You can tell a hit record by the strength of its hook. A current example
is Ghostface Killah’s
“Back Like That”. With its great production and a hook sung by newcomer
Ne-Yo—think Usher-lite (which isn’t necessarily a bad thing)—the track grabs you from
the beginning and never lets go.

In case you haven’t heard it yet, the story related in the
song goes like this: Ghost is a big deal. Apparently, a few women on the side is par for the course. However, his girl didn’t take to kindly to
his extracurriculars. She takes her
revenge by going around with a guy he’s got beef with. Maybe she sleeps with this other dude, maybe
not. All we know is that Ghost’s boys
see her out in this other guy’s new Benz. He confronts her and he pulls an Oran “Juice” Jones on her: She’s sent
packing, blingless, back to her mom’s.

The remix with Kanye West is cool. But what this needs is an answer record by a female MC. She’d tell the woman’s side of the story and
why she, in fact, “got her man back like that.” I mean, this song is overly ripe for an exploration of sexual
politics, because it’s a lens into the fantasy that much of hip hop propagates
about male-female relationships: Guy—a player/baller/Don (as in Corleone)—sets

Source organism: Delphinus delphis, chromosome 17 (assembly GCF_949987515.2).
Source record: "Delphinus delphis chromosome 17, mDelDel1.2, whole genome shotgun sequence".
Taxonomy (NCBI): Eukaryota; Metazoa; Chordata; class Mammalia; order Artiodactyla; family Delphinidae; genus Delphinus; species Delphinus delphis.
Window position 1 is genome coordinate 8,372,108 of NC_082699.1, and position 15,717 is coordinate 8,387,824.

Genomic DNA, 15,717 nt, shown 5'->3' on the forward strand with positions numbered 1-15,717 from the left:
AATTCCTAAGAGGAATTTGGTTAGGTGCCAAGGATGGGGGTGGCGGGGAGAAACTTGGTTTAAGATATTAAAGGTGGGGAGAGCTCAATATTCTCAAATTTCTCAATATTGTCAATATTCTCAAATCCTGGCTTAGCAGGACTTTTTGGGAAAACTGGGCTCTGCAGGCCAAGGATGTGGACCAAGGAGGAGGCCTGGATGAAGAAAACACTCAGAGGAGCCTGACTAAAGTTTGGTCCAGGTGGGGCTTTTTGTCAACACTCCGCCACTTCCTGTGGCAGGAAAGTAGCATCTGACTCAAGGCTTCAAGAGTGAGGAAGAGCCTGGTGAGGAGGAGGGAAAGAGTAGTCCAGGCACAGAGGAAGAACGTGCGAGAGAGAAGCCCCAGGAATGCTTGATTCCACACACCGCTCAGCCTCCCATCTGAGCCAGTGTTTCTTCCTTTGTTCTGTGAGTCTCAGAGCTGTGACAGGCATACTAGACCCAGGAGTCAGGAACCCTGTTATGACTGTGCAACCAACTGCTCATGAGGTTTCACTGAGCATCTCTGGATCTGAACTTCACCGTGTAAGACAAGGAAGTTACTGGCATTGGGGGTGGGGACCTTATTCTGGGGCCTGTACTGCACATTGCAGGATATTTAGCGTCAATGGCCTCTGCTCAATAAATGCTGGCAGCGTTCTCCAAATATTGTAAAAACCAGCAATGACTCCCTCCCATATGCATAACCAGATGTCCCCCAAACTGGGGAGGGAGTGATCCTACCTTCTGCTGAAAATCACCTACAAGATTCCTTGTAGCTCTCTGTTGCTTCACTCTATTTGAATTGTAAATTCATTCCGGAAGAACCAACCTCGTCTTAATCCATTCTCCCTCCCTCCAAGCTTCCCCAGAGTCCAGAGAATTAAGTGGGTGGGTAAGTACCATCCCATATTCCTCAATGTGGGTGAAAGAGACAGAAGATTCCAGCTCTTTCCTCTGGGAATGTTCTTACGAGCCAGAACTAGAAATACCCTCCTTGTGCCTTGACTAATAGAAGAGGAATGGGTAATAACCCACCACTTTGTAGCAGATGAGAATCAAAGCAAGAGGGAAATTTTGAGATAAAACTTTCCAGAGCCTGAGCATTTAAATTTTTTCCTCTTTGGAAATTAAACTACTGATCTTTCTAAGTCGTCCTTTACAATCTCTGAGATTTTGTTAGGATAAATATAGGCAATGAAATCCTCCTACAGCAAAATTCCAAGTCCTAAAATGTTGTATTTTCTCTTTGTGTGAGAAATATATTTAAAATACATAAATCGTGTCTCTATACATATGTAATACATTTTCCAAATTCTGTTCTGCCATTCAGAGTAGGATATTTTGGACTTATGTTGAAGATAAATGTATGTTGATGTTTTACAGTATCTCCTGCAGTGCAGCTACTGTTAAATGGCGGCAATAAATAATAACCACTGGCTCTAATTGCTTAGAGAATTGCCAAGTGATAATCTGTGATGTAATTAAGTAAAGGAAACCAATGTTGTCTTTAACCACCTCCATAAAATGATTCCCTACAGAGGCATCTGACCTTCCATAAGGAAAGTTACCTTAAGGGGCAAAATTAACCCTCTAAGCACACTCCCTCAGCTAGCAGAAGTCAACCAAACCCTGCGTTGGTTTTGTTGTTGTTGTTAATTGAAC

up Girl in the lap of luxury, in exchange for which she’s supposed to be loyal
unto death and overlook all of his dalliances.

A nimble record company would find the right MC, and put out
a response, the way Roxanne Shante said her piece about UTFO. What a great way to start the summer!  Not with some manufactured beef, which is calculated only to sell records.  Rather, create some dialogue in the public sphere, the result of which could not only sell records, but could start a much needed conversation and begin to change expections about the role of women in hip hop.  This would probably be much more effective than Essence Magazine’s "Take Back the Music" campaign.

I nominate Jean Grae.   


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Posted by Rob Fields

  • what a great point. i did enjoy this single from ghost but never thought, “hey, a sister needs to respond to this.” guess my expectations of hip hop have diminished to such a low level that i don’t listen for much from the music anymore. ain’t that sad? i mean, i love hip hop. love it. but i can’t stand being mass marketed to.
    i miss the corner cipher. sisters and brothers in locks and twists nodding to acapella power. i miss the music as art.

  • Ralph Richardson

    We do need the dialogue in hip hop that an answer record gives.
    I nominate Remy Ma!

  • Thanks for both of your comments. I think there’s a huge opportunity to re-energize hip hop through the use of this type of public dialogue. What it will take is female MC’s stepping up to address these issues. That, and some support in the marketplace for this type of action.

  • jdk

    jean grae’s real
    she def got skills hope she rips it more